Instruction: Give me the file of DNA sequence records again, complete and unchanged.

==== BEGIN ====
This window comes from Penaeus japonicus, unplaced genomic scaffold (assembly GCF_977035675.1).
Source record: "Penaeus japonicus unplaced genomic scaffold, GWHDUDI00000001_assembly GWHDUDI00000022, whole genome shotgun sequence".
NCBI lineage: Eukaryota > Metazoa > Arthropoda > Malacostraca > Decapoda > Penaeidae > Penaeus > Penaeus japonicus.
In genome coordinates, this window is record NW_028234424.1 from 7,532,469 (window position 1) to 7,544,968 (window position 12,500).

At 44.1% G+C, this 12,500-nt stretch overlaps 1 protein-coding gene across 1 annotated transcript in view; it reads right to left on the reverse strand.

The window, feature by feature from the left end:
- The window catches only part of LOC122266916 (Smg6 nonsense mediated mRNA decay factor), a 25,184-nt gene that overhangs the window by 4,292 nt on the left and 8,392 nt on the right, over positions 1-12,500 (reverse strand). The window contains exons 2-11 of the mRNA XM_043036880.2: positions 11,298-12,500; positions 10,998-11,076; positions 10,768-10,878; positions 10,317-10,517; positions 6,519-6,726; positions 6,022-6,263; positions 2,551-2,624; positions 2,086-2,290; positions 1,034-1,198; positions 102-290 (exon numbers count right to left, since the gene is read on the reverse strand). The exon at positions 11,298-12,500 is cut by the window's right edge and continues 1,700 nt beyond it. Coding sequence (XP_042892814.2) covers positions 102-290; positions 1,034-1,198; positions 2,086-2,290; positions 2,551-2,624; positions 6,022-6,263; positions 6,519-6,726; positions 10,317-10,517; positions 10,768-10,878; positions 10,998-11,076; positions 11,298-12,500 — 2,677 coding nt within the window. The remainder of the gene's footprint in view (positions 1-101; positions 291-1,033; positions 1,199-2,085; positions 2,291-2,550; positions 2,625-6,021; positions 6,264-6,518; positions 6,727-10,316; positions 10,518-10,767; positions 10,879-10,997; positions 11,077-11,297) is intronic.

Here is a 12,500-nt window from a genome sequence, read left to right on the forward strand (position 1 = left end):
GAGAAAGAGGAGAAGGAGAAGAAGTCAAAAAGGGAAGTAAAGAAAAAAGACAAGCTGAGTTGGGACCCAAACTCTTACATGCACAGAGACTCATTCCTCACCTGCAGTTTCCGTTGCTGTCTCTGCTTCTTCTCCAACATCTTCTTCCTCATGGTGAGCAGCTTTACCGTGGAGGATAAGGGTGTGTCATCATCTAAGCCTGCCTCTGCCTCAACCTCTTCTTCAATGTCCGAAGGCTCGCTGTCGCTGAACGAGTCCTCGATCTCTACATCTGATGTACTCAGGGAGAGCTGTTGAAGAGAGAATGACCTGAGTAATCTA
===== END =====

This window comes from Penaeus japonicus, unplaced genomic scaffold (assembly GCF_977035675.1).
Source record: "Penaeus japonicus unplaced genomic scaffold, GWHDUDI00000001_assembly GWHDUDI00000022, whole genome shotgun sequence".
NCBI lineage: Eukaryota > Metazoa > Arthropoda > Malacostraca > Decapoda > Penaeidae > Penaeus > Penaeus japonicus.
In genome coordinates, this window is record NW_028234424.1 from 7,532,469 (window position 1) to 7,544,968 (window position 12,500).

At 44.1% G+C, this 12,500-nt stretch overlaps 1 protein-coding gene across 1 annotated transcript in view; it reads right to left on the reverse strand.

The window, feature by feature from the left end:
- The window catches only part of LOC122266916 (Smg6 nonsense mediated mRNA decay factor), a 25,184-nt gene that overhangs the window by 4,292 nt on the left and 8,392 nt on the right, over positions 1-12,500 (reverse strand). The window contains exons 2-11 of the mRNA XM_043036880.2: positions 11,298-12,500; positions 10,998-11,076; positions 10,768-10,878; positions 10,317-10,517; positions 6,519-6,726; positions 6,022-6,263; positions 2,551-2,624; positions 2,086-2,290; positions 1,034-1,198; positions 102-290 (exon numbers count right to left, since the gene is read on the reverse strand). The exon at positions 11,298-12,500 is cut by the window's right edge and continues 1,700 nt beyond it. Coding sequence (XP_042892814.2) covers positions 102-290; positions 1,034-1,198; positions 2,086-2,290; positions 2,551-2,624; positions 6,022-6,263; positions 6,519-6,726; positions 10,317-10,517; positions 10,768-10,878; positions 10,998-11,076; positions 11,298-12,500 — 2,677 coding nt within the window. The remainder of the gene's footprint in view (positions 1-101; positions 291-1,033; positions 1,199-2,085; positions 2,291-2,550; positions 2,625-6,021; positions 6,264-6,518; positions 6,727-10,316; positions 10,518-10,767; positions 10,879-10,997; positions 11,077-11,297) is intronic.

Here is a 12,500-nt window from a genome sequence, read left to right on the forward strand (position 1 = left end):
GAGAAAGAGGAGAAGGAGAAGAAGTCAAAAAGGGAAGTAAAGAAAAAAGACAAGCTGAGTTGGGACCCAAACTCTTACATGCACAGAGACTCATTCCTCACCTGCAGTTTCCGTTGCTGTCTCTGCTTCTTCTCCAACATCTTCTTCCTCATGGTGAGCAGCTTTACCGTGGAGGATAAGGGTGTGTCATCATCTAAGCCTGCCTCTGCCTCAACCTCTTCTTCAATGTCCGAAGGCTCGCTGTCGCTGAACGAGTCCTCGATCTCTACATCTGATGTACTCAGGGAGAGCTGTTGAAGAGAGAATGACCTGAGTAATCTA